Hernandez-Lopez v. Puerto Rico, Civil No. 98-2157(SEC).

CourtUnited States District Courts. 1st Circuit. District of Puerto Rico
Writing for the CourtCasellas
Citation27 F.Supp.2d 302
PartiesCarlos M. HERNANDEZ-LOPEZ, et al., Plaintiffs, v. Commonwealth of PUERTO RICO, State Elections Commission, Defendants.
Docket NumberCivil No. 98-2157(SEC).
Decision Date06 November 1998
27 F.Supp.2d 302
Carlos M. HERNANDEZ-LOPEZ, et al., Plaintiffs,
Commonwealth of PUERTO RICO, State Elections Commission, Defendants.
Civil No. 98-2157(SEC).
United States District Court, D. Puerto Rico.
November 6, 1998.

Page 303

Carlos M. Hernández-López; Hernández-Colón & Hernández-López; Mayaguez, PR, for Plaintiffs.

Ramón L. Walker-Merino; San Juan, PR, Pedro A. Delgado-Hernández; O'Neill & Borges; Hato Rey, PR, Gustavo A. Gelpí-Abarca; Department of Justice; Federal Litigation Division; San Juan, PR, for Defendants.


CASELLAS, District Judge.

Pending before the Court is the Commonwealth of Puerto Rico and the State Elections Commission's ("defendants") Notice of Removal, filed October 16, 1998 (Docket # 1), seeking removal of the above-captioned action from the Superior Court of the Commonwealth of Puerto Rico, Mayaguez Part, to this Court. On that same date, defendants filed a motion seeking consolidation of this action with Civil Case No. 98-2031(CCC), which, according to defendants, involves similar questions of law and fact (Docket # 3). On October 19, 1998, plaintiffs, Carlos M. Hernández-López and the Frente Autonomista Mayaguezano, filed an opposition to defendants' request for removal and a request for urgent remand (Docket # 5).

For the reasons stated below in this Opinion and Order, defendants' notice of removal (Docket # 1) is DENIED and plaintiffs' request for urgent remand (Docket # 5) is GRANTED. The above-captioned action shall be REMANDED to the Superior Court of the Commonwealth of Puerto Rico, Mayaguez Part, for all further proceedings, pursuant to 28 U.S.C. § 1447(c).

Procedural Background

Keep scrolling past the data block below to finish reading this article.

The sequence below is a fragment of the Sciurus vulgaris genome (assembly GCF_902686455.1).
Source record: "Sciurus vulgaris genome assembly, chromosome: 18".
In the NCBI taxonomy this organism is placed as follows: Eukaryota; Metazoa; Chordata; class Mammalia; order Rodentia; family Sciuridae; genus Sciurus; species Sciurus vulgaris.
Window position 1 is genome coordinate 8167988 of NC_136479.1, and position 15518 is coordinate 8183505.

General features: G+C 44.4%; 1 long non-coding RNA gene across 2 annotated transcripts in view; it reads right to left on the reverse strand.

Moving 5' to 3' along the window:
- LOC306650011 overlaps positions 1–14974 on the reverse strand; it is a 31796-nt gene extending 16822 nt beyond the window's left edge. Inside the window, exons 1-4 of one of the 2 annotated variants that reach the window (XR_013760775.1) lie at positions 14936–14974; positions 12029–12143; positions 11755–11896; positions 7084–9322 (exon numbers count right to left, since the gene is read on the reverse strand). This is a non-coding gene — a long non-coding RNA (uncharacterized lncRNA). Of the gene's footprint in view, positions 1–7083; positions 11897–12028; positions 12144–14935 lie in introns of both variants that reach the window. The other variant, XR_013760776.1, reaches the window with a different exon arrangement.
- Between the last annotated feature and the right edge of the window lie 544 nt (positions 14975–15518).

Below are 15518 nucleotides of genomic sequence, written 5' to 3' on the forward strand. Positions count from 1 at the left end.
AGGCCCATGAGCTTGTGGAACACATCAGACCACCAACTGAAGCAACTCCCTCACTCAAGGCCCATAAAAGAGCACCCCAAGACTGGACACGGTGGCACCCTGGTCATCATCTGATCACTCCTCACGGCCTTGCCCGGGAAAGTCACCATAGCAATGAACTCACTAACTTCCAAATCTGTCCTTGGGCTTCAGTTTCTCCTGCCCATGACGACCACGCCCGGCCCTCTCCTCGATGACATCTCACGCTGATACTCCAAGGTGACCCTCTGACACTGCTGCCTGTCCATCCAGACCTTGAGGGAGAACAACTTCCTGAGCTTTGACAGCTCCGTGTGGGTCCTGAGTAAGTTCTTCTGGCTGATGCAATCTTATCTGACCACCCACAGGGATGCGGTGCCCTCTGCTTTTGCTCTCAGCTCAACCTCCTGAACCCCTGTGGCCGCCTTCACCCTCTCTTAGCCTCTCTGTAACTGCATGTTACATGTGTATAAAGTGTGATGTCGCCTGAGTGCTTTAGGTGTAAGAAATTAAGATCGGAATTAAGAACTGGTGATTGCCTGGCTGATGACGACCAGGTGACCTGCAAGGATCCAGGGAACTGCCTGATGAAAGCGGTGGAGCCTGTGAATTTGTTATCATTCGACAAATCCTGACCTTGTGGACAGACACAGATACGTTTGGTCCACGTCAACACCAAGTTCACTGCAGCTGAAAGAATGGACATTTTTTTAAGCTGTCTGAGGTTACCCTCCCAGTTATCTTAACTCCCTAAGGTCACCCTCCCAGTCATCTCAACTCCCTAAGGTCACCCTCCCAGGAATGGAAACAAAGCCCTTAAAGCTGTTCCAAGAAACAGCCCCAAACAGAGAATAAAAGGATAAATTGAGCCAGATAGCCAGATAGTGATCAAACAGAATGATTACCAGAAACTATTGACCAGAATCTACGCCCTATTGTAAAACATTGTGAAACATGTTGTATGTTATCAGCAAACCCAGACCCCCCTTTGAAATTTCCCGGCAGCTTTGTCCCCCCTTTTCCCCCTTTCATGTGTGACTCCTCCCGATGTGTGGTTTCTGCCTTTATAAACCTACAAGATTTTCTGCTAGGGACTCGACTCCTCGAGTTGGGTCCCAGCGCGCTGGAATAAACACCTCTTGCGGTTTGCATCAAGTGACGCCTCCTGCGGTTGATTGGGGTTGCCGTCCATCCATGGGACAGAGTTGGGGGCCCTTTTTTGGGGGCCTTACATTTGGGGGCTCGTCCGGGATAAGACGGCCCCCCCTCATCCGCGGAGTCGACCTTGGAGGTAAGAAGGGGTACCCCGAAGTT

Plaintiffs, Frente Autonomista Mayaguezano ("FAM") and its President, Carlos Hernández-López, originally filed this action before the Superior Court of the Commonwealth of Puerto Rico, seeking injunctive and declaratory relief against the implementation of Law No. 249, (hereinafter "the Act" or "Law No. 249"), which provides for the holding of a plebiscite on the political status of Puerto Rico on December 13, 1998.

Plaintiff Hernández-López is the President of FAM, which is "a non-incorporated association of citizens backing the development of the present political condition of Puerto Rico toward the establishment of a bilateral compact of Free Association with the United States." (Complaint, certified translation, para. 7). In their complaint, plaintiffs state that "plaintiff Hernández has defended the establishment of a relationship between the sovereign peoples of Puerto

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Rico and the United States based on a bilateral compact of free association." They add that "Hernández has taken part in radio and television programs, including presentations before the Status Commission of the Popular Democratic Party. Likewise, he has defended his political beliefs before the Congress of the United States and the Legislature of Puerto Rico." (Complaint, certified translation, para. 6).

Plaintiffs claim that the Act is unconstitutional because it violates sections 1, 2, 4, 6, and 7 of the Bill of Rights of the Constitution of Puerto Rico (Const. of P.R., Art. II, Sections 11, 22, 43, 64, 75).

Plaintiffs asserted the jurisdiction of the Superior Court of the Commonwealth of Puerto Rico based on the Constitution of the Commonwealth of Puerto Rico, the Puerto Rico Civil Rights Act, and the Electoral Law of Puerto Rico, 16 L.P.R.A. § 3016(a).6

Defendants are the Commonwealth of Puerto Rico, as the entity which adopted Law No. 249, and the State Elections Commission, the entity in charge of implementing said law.

Factual Background — The Enactment and Implementation of Law No. 249

On July 25, 1998 the Governor of Puerto Rico, Hon. Pedro Rosselló, announced that legislation would be submitted for the holding of a plebiscite on the political status of Puerto Rico. Subsequently, said legislation was submitted and approved by both branches of the Puerto Rico Legislature. On August 17, 1998 the Governor signed the aforementioned bill, converting it into Law No. 249.

Law No. 249 provides the people of Puerto Rico with four electoral options regarding the future political status of Puerto Rico. Among these options, the Legislature included an option known as "Free Association."7

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According to the allegations contained in the complaint, prior to the enactment of Law No. 249, plaintiff Hernández, on behalf of FAM, appeared before the Government Commission of the House of Representatives to discuss the proposed plebiscite bill. Furthermore, FAM submitted a paper to the Government and Federal Affairs Commission of the Puerto Rico Senate.